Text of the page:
• Journal Article

Developmental toxicity evaluation of diethyl and dimethyl phthalate in rats


Field, E., Price, C., Sleet, R., George, J., Marr, M., Myers, C., ... Morrissey, R. E. (1993). Developmental toxicity evaluation of diethyl and dimethyl phthalate in rats. Teratology, 48(1), 33-44.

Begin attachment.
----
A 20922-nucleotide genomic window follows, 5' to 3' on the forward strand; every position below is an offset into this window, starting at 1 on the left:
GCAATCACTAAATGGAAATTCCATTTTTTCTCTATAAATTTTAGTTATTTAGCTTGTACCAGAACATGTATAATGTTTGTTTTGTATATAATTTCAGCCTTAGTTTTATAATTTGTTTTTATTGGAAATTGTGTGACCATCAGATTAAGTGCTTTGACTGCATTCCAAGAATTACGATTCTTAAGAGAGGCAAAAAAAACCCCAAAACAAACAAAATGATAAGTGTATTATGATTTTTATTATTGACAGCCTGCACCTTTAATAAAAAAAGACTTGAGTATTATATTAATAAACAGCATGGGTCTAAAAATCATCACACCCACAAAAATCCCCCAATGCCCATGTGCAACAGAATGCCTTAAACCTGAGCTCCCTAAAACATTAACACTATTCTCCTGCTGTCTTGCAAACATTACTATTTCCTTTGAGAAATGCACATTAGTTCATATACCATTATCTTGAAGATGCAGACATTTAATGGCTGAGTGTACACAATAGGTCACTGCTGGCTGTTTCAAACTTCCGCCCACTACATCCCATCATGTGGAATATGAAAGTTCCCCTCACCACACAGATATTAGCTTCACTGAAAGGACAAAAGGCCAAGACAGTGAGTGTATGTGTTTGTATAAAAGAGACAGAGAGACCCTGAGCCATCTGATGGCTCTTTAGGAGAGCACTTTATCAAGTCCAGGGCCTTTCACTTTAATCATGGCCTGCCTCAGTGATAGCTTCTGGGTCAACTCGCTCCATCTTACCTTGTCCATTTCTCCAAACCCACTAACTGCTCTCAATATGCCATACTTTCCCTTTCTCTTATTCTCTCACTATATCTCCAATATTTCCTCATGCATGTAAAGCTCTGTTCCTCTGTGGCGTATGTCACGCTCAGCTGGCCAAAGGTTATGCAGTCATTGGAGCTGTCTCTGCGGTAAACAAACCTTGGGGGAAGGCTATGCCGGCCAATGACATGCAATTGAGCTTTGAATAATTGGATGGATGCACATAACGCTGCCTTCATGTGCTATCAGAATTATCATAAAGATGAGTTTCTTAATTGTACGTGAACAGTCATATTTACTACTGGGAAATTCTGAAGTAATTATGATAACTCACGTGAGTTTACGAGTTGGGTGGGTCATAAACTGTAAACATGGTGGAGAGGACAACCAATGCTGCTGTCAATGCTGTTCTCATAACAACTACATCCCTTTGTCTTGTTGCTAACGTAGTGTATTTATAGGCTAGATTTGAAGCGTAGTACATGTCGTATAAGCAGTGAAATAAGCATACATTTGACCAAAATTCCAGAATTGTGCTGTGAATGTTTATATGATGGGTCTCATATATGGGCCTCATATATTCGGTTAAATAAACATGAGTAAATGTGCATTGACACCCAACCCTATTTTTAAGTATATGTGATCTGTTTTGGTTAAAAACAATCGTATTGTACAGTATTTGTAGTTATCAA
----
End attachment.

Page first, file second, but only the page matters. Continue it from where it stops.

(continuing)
Diethyl phthalate (DEP) and dimethyl phthalate (DMP), phthalic acid ester (PAE) plasticizers, were evaluated for developmental toxicity because of reports in the literature that some PAE were embryotoxic and teratogenic. A previous study (Singh et al., '72) suggested that an increased incidence of skeletal defects in rats might result from gestational exposure to DEP (0.6-1.9 g/kg) or DMP (0.4-1.3 g/kg), ip, on gestational days (gd) 5, 10, and 15. In the current study DEP (0, 0.25, 2.5, and 5%) or DMP (0, 0.25, 1, and 5%) in feed (approximately 0.2-4.0 g/kg/day) were supplied to timed-mated rats from gd 6 to 15. Treatment with 5% DMP resulted in increased relative maternal liver weight. Also, animals exhibited reduced body weight gain during treatment (5% DEP or DMP) and during gestation (5% DEP). Weight gain corrected for gravid uterine weight was also reduced in animals fed 5% DEP. However, high-dose treatment with either DEP or DMP resulted in changes in food and water consumption paralleling the body weight reductions, suggesting that apparent toxic effects on maternal body weight may reflect PAE/feed unpalatability. Treatment with 2.5% DEP resulted in only transient changes in body weight during early treatment. The only maternal effects at 0.25 or 1% DMP were minor changes in food and/or water consumption, and there were no effects at 0.25% DEP. Thus, the NOAELs for maternal toxicity were 1% DMP and 0.25% DEP. In contrast to the observed maternal toxicity, there was no effect of DEP or DMP treatment on any parameter of embryo/fetal development, except an increased incidence of supernumerary ribs (a variation) in the 5% DEP group. These results do not support the conclusion of other investigators that DEP and DMP are potent developmental toxicants. Rather, they suggest that the short-chain PAE are less developmentally toxic than PAE with more complex substitution groups, e.g., di(2-ethylhexyl) phthalate, mono(2-ethylhexyl) phthalate, and butyl benzyl phthalate